There is a popular belief that the best way for children to learn is for them to be sent away to a “brick and mortar” school, where highly trained educators will teach them the subjects they need to succeed in the world.
This belief rejects homeschooling, because dedicated mothers and fathers are simply not as good as government school teachers.
For the sake of argument, let’s say they are right. Let’s say that, as a homeschool dad, I’m not as good.
Still, when I teach my children about our nation’s history, I will be teaching from three different texts. The first is The Great Republic : A History of America by Sir Winston Churchill. The others, America: The Last Best Hope: Volumes I and II, are by Dr. William J. Bennett, former secretary of education under President Ronald Reagan.
Both of these authors know America’s history and have created fantastic texts from which to teach it. While I may not be a history major, or a certified teacher, I can read these books, teach from them, and supplement the text with additional curriculum of my choosing.
If my child were in a public school, what would they be learning from?
One of the more popular texts is The People’s History of the United States by the late Howard Zinn, a radical Marxist.
As noted on Big Hollywood, Zinn not only admitted his text is biased, he said he wanted it to be “part of the social struggle”:
I wanted my writing of history and my teaching of history to be a part of the social struggle. I wanted to be a part of history and not just a recorder of history and a teacher of history. So that kind of attitude towards history, history itself is a political act, has always informed my writing and my teaching.
For an example of how bizarre Zinn’s accounting of history is, consider his take on World War II. According to Zinn, America was at fault. We provoked Japan.
Zinn also fails to mention “Washington’s Farewell Address, Lincoln’s Gettysburg Address and Reagans’ speech at the Brandenburg Gate.” D-Day’s Normandy Beach invasion isn’t covered by Zinn, but he dedicates several pages to the My Lai Massacre. His efforts to paint America as an evil country are visible on every page of the text.
While the untrained homeschool dad is teaching his children about American history from two authors who focus on facts, the trained teacher is busy educating students about how terrible America has been from its creation, because the author of their text “wanted to be a part of history.”
But then again, the students in the all important “brick and mortar” school may not even be burdened with learning history. North Carolina state education leaders recently floated the idea of starting high school level American history at 1877, foregoing all that unnecessary learning about the Revolutionary War or even the Civil War.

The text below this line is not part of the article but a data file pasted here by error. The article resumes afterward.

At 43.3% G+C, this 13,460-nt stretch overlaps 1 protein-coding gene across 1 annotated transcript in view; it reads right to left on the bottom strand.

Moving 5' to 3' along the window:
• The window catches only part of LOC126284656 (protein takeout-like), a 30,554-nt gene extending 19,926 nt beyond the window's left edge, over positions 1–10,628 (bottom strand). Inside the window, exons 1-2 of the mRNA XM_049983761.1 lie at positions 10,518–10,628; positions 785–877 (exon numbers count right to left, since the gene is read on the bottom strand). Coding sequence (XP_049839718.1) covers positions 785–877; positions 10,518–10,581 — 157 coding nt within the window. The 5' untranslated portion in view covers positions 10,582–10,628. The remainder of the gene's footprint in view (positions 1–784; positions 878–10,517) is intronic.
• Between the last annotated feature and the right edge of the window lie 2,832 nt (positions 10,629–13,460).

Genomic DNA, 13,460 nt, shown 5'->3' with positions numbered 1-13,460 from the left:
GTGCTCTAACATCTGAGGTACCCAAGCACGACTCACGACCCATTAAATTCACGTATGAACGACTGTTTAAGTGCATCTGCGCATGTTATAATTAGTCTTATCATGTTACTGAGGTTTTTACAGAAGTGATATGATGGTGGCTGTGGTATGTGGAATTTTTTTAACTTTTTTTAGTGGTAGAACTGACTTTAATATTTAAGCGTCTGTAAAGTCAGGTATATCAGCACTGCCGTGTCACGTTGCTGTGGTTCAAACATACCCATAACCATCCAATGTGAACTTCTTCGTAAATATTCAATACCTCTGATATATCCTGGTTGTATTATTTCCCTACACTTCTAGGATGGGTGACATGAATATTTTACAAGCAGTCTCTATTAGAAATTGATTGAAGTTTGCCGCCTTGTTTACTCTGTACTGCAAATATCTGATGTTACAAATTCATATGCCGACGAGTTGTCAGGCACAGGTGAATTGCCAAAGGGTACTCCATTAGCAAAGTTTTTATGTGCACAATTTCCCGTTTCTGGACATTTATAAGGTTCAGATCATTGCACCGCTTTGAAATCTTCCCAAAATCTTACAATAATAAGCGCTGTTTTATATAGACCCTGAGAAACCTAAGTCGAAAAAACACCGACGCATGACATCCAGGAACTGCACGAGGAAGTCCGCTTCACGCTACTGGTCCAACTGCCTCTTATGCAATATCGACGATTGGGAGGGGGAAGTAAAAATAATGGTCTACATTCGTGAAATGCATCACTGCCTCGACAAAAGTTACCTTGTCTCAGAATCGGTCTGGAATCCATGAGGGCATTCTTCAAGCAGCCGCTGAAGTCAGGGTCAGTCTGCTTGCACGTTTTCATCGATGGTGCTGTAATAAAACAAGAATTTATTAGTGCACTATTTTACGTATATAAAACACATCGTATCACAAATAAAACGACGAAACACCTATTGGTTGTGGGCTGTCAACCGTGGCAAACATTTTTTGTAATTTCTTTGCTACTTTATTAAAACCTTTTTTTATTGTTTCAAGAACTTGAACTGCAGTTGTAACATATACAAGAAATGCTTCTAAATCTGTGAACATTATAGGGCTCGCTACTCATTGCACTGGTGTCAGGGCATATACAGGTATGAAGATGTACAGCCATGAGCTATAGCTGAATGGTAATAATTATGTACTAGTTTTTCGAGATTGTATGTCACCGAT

Why would this even be considered?
Rebecca Garland, chief academic officer for the North Carolina Department of Public Instruction, says they are trying to “figure out a way to teach [history] where students are connected to it, where they see the big idea, where they are able to make connections and draw relationships between parts of our history and the present day.”
The Foundry, the Heritage Foundation’s blog, explained what that means:
By implication, nothing before 1877 has any meaning to students …
Early 20th century Progressives also taught that nothing before 1877 has meaning for today. In his new book We Still Hold These Truths: Rediscovering our Principles, Reclaiming Our Future, Matthew Spaulding recounts Progressives attack on America’s First Principles. The Progressives sought to remake America, so that the Declaration’s Founding Principles, the Constitution’s institutional structures, and the Civil War’s meaning as a victory for Founding principles would no longer ring true. The progressives argued that equal, natural rights were non-existent; government creates rights.
Between the leftist slant in the texts and the outright banishment of a century of American history, it is difficult to see how having the endorsement of the state government automatically results in a better education.
It must be the advanced training government school teachers have in the subjects they teach. That is another argument opponents of homeschooling offer in defense of public schools. Judge Sue Carol Browning wrote:
I have a doctorate degree. And I do not feel that I am capable of giving my child the education that he deserves.
I have not had intensive training in each of the aspects that high schools teach. You know, I don’t have specialization in algebra, in chemistry, biology, language arts, all the different things.
Judge Browning believes that every teacher in the government school system went to school to teach the subjects they teach and are specifically trained experts. That just isn’t true. Many teachers find themselves teaching subjects they know little about and have minimal, if any, training in. Shortages in teachers require schools to fill slots, so they do the best they can with what they have. But most teachers are no more prepared than the mom who buys curriculum secondhand from a local homeschool group.
In reality, it’s the government school students who are at the disadvantage. Homeschooling moms and dads have more flexibility than government school teachers in what they teach, where they teach, and how they teach it. And while government school students are crammed into overcrowded classrooms, learning just enough to pass a state exam, homeschool students are in the museums and libraries, learning what it is to be an American.
Most importantly, homeschool students have teachers that are more emotionally invested in their success than any government school teacher could ever be.
Brick and mortar buildings can’t compete with that.